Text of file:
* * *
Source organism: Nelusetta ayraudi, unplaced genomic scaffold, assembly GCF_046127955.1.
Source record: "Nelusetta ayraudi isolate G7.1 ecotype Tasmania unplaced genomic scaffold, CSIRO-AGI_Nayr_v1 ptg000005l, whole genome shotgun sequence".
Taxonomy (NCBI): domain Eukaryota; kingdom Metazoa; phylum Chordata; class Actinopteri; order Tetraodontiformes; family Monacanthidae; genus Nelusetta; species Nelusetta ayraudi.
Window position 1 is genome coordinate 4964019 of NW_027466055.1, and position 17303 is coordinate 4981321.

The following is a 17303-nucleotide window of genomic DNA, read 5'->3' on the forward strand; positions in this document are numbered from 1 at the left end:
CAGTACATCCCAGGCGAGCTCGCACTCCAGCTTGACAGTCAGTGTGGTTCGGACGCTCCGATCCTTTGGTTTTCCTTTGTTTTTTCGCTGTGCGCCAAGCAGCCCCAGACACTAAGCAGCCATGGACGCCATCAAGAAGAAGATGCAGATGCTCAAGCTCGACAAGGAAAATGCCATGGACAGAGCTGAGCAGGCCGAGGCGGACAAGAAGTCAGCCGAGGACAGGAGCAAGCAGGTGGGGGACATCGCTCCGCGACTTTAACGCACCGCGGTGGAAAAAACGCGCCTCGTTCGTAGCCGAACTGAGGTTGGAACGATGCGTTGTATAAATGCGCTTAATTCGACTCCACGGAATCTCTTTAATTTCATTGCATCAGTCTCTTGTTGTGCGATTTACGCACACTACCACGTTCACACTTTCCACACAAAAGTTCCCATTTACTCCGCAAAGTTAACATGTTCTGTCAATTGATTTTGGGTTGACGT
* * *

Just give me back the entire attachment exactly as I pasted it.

Source organism: Nelusetta ayraudi, unplaced genomic scaffold, assembly GCF_046127955.1.
Source record: "Nelusetta ayraudi isolate G7.1 ecotype Tasmania unplaced genomic scaffold, CSIRO-AGI_Nayr_v1 ptg000005l, whole genome shotgun sequence".
Taxonomy (NCBI): domain Eukaryota; kingdom Metazoa; phylum Chordata; class Actinopteri; order Tetraodontiformes; family Monacanthidae; genus Nelusetta; species Nelusetta ayraudi.
Window position 1 is genome coordinate 4964019 of NW_027466055.1, and position 17303 is coordinate 4981321.

The following is a 17303-nucleotide window of genomic DNA, read 5'->3' on the forward strand; positions in this document are numbered from 1 at the left end:
CAGTACATCCCAGGCGAGCTCGCACTCCAGCTTGACAGTCAGTGTGGTTCGGACGCTCCGATCCTTTGGTTTTCCTTTGTTTTTTCGCTGTGCGCCAAGCAGCCCCAGACACTAAGCAGCCATGGACGCCATCAAGAAGAAGATGCAGATGCTCAAGCTCGACAAGGAAAATGCCATGGACAGAGCTGAGCAGGCCGAGGCGGACAAGAAGTCAGCCGAGGACAGGAGCAAGCAGGTGGGGGACATCGCTCCGCGACTTTAACGCACCGCGGTGGAAAAAACGCGCCTCGTTCGTAGCCGAACTGAGGTTGGAACGATGCGTTGTATAAATGCGCTTAATTCGACTCCACGGAATCTCTTTAATTTCATTGCATCAGTCTCTTGTTGTGCGATTTACGCACACTACCACGTTCACACTTTCCACACAAAAGTTCCCATTTACTCCGCAAAGTTAACATGTTCTGTCAATTGATTTTGGGTTGACGT